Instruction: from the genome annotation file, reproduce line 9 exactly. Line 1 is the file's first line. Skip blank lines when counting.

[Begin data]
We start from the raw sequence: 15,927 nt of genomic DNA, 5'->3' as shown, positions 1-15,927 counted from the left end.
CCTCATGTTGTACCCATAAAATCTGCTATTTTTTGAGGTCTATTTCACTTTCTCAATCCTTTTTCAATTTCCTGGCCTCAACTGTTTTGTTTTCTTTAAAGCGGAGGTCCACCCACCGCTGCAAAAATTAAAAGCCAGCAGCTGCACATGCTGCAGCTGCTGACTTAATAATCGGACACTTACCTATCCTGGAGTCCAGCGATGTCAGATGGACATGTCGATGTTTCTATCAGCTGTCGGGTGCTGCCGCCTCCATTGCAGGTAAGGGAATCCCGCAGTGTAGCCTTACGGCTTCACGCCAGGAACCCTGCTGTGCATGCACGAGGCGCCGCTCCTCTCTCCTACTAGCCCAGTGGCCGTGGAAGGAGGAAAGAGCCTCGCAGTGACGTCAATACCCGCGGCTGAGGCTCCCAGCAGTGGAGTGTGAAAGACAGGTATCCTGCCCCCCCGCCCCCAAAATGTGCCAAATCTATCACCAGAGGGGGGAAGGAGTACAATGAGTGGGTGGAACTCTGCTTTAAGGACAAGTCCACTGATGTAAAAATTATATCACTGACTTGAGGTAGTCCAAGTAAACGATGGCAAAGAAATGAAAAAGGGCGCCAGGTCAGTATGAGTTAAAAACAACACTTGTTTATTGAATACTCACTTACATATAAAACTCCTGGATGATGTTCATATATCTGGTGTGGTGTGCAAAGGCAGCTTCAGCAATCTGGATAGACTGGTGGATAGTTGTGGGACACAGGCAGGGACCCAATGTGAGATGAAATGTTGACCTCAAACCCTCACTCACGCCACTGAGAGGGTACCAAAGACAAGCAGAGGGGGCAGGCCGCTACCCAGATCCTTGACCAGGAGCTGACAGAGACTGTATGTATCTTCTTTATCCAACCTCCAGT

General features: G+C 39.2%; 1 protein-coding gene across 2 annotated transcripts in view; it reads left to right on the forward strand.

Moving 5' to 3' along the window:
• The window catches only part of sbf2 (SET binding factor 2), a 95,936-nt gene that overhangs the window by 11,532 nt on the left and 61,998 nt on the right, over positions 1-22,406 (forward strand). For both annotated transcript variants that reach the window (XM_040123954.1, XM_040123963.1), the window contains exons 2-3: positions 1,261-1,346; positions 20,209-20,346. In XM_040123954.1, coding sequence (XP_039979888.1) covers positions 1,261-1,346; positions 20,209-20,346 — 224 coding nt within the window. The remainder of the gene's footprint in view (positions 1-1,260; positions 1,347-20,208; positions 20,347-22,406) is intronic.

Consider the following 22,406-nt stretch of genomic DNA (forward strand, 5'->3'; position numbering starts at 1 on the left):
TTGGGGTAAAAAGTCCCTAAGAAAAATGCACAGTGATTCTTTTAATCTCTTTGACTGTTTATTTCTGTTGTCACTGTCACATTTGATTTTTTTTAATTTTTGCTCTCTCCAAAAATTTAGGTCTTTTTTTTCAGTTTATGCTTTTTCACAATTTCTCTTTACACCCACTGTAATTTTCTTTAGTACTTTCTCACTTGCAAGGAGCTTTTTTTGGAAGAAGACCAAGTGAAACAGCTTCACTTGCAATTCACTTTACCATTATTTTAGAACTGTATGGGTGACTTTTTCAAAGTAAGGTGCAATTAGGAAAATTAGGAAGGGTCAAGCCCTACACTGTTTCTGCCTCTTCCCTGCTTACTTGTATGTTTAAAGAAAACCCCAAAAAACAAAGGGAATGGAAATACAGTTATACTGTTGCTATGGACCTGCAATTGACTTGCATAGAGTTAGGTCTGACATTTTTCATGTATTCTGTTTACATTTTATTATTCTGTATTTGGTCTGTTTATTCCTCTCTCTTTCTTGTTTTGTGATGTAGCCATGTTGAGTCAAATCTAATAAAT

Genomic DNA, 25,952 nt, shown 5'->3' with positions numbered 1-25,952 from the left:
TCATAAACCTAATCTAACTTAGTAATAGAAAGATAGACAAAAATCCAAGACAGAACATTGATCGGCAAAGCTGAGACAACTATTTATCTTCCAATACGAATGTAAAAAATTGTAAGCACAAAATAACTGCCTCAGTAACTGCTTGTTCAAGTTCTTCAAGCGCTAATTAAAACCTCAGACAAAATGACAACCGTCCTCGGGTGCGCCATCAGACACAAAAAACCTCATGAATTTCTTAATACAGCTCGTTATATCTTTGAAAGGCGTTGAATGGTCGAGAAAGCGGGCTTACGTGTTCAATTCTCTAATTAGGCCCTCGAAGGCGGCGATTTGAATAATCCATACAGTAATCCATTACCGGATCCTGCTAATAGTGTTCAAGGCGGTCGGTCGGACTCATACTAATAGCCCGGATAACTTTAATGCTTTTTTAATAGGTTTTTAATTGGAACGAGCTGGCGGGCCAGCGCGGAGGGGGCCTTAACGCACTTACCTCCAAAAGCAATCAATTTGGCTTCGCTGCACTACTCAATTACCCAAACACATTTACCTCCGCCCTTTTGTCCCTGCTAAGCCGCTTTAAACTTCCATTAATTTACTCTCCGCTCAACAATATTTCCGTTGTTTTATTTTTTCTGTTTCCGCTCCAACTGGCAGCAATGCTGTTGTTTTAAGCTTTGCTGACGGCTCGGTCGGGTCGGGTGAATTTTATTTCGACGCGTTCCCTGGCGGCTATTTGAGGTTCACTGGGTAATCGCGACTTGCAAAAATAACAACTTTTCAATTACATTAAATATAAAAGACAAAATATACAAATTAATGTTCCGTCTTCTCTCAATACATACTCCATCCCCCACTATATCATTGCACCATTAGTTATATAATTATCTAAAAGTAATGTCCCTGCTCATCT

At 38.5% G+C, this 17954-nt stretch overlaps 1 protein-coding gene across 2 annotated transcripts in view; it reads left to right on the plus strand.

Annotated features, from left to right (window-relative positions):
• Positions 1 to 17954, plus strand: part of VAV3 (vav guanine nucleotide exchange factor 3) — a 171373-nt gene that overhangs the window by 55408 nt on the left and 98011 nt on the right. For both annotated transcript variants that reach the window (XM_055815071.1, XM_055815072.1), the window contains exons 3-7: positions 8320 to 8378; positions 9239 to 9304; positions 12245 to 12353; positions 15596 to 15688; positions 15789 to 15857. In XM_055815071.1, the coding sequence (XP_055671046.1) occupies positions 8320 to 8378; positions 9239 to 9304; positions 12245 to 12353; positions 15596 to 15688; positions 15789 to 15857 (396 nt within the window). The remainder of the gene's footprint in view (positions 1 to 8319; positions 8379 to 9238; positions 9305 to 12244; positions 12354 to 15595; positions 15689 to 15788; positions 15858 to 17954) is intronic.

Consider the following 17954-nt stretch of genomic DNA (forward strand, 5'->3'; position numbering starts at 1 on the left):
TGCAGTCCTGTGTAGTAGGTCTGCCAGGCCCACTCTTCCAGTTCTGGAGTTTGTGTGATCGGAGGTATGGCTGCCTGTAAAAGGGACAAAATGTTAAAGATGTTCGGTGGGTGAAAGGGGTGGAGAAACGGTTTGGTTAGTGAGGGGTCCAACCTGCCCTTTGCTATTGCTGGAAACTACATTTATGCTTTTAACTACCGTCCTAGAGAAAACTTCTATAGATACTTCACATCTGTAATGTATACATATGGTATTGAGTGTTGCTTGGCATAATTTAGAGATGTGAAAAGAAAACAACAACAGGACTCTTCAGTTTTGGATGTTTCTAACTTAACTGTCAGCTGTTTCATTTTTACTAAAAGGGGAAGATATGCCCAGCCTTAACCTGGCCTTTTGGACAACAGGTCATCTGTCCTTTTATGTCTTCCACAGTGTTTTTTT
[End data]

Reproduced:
TCATAAACCTAATCTAACTTAGTAATAGAAAGATAGACAAAAATCCAAGACAGAACATTGATCGGCAAAGCTGAGACAACTATTTATCTTCCAATACGAATGTAAAAAATTGTAAGCACAAAATAACTGCCTCAGTAACTGCTTGTTCAAGTTCTTCAAGCGCTAATTAAAACCTCAGACAAAATGACAACCGTCCTCGGGTGCGCCATCAGACACAAAAAACCTCATGAATTTCTTAATACAGCTCGTTATATCTTTGAAAGGCGTTGAATGGTCGAGAAAGCGGGCTTACGTGTTCAATTCTCTAATTAGGCCCTCGAAGGCGGCGATTTGAATAATCCATACAGTAATCCATTACCGGATCCTGCTAATAGTGTTCAAGGCGGTCGGTCGGACTCATACTAATAGCCCGGATAACTTTAATGCTTTTTTAATAGGTTTTTAATTGGAACGAGCTGGCGGGCCAGCGCGGAGGGGGCCTTAACGCACTTACCTCCAAAAGCAATCAATTTGGCTTCGCTGCACTACTCAATTACCCAAACACATTTACCTCCGCCCTTTTGTCCCTGCTAAGCCGCTTTAAACTTCCATTAATTTACTCTCCGCTCAACAATATTTCCGTTGTTTTATTTTTTCTGTTTCCGCTCCAACTGGCAGCAATGCTGTTGTTTTAAGCTTTGCTGACGGCTCGGTCGGGTCGGGTGAATTTTATTTCGACGCGTTCCCTGGCGGCTATTTGAGGTTCACTGGGTAATCGCGACTTGCAAAAATAACAACTTTTCAATTACATTAAATATAAAAGACAAAATATACAAATTAATGTTCCGTCTTCTCTCAATACATACTCCATCCCCCACTATATCATTGCACCATTAGTTATATAATTATCTAAAAGTAATGTCCCTGCTCATCT